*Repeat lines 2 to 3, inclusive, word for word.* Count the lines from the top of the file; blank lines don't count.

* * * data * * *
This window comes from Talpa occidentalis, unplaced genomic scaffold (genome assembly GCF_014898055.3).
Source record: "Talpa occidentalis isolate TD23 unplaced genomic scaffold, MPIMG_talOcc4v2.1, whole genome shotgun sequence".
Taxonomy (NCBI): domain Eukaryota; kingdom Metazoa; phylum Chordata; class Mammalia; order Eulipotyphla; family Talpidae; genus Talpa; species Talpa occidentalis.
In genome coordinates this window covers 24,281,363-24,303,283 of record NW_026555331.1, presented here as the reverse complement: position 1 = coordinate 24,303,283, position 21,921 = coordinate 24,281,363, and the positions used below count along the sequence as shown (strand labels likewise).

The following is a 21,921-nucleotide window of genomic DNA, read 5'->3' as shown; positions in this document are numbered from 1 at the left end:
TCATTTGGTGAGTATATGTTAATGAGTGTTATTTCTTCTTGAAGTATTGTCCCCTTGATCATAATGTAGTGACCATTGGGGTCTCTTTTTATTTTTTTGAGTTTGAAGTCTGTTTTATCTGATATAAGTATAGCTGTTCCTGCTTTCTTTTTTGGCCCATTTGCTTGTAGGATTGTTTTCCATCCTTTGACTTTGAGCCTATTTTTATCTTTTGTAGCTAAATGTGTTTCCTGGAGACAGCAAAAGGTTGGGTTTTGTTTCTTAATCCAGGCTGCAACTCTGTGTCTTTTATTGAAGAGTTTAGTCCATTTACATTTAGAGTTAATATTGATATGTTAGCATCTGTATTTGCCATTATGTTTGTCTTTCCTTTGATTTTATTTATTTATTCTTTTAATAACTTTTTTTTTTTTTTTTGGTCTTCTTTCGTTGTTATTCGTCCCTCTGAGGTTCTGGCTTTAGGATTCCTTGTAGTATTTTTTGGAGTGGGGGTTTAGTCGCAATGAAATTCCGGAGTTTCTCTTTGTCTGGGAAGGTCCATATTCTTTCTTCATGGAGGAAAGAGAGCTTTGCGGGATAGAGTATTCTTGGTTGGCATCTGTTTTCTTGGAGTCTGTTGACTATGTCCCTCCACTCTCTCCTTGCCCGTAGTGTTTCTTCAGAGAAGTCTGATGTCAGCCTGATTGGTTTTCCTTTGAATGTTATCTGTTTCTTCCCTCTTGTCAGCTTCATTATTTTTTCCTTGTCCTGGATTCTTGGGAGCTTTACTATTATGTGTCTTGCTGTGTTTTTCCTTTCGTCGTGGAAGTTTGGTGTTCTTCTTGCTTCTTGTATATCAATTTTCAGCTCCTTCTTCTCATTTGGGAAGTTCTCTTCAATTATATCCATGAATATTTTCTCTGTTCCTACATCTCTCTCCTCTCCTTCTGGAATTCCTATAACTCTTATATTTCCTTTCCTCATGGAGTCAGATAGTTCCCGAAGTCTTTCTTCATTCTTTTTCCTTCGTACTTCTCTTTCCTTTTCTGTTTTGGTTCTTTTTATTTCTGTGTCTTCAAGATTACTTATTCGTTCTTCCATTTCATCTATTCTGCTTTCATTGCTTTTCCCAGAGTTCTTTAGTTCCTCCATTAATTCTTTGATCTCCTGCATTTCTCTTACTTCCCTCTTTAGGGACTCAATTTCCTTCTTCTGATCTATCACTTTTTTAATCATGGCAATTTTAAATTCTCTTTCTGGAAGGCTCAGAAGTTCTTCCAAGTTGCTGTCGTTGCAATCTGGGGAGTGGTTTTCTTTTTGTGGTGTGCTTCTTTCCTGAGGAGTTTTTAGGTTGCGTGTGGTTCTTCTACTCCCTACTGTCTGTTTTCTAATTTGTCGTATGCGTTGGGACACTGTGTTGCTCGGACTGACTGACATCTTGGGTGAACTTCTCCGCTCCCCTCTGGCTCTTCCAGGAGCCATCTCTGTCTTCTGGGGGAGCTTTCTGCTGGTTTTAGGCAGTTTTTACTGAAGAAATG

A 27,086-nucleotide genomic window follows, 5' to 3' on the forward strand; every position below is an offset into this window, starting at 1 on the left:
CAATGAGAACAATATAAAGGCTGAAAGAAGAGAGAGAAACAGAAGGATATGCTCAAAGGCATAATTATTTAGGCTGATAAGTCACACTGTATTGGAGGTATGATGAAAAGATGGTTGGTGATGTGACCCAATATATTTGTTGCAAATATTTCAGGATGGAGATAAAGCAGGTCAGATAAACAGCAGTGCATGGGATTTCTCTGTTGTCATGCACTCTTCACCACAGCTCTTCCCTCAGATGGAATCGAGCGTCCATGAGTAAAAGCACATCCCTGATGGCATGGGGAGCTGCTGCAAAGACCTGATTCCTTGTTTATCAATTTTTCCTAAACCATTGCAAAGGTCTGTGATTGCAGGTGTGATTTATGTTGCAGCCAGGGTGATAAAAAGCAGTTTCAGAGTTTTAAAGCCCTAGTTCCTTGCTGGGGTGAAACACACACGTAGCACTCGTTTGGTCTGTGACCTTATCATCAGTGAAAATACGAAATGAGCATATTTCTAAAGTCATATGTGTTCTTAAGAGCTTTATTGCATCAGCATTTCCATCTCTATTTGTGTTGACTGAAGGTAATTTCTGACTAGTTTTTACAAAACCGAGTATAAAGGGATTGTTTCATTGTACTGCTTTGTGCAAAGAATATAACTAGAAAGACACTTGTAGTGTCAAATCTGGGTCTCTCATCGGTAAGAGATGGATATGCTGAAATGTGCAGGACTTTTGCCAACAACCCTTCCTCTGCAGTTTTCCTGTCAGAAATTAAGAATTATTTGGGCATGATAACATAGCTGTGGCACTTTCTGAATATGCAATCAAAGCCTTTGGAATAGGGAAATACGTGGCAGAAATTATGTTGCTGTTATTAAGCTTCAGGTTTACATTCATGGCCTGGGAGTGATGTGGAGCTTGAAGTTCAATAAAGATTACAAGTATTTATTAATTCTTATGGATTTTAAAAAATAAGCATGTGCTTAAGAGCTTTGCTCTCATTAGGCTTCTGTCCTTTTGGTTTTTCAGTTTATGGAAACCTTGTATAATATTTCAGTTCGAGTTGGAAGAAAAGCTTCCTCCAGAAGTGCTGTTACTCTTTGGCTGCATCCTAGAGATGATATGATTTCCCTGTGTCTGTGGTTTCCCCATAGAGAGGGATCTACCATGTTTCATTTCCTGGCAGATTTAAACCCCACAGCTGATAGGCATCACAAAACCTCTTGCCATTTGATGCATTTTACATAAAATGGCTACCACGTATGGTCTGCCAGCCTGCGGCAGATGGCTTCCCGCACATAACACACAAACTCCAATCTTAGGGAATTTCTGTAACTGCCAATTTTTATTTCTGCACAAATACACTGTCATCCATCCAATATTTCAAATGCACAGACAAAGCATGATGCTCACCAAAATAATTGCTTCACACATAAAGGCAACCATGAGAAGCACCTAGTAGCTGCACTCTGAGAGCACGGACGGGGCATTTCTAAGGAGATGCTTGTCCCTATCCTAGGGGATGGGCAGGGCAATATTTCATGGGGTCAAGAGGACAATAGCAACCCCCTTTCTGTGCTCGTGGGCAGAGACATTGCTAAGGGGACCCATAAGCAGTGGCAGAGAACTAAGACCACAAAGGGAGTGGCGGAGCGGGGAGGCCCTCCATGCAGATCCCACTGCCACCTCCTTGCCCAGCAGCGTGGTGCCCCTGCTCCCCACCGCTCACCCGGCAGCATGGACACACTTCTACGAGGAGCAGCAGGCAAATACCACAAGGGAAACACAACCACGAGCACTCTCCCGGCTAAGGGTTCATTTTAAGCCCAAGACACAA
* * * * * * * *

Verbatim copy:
Source record: "Talpa occidentalis isolate TD23 unplaced genomic scaffold, MPIMG_talOcc4v2.1, whole genome shotgun sequence".
Taxonomy (NCBI): domain Eukaryota; kingdom Metazoa; phylum Chordata; class Mammalia; order Eulipotyphla; family Talpidae; genus Talpa; species Talpa occidentalis.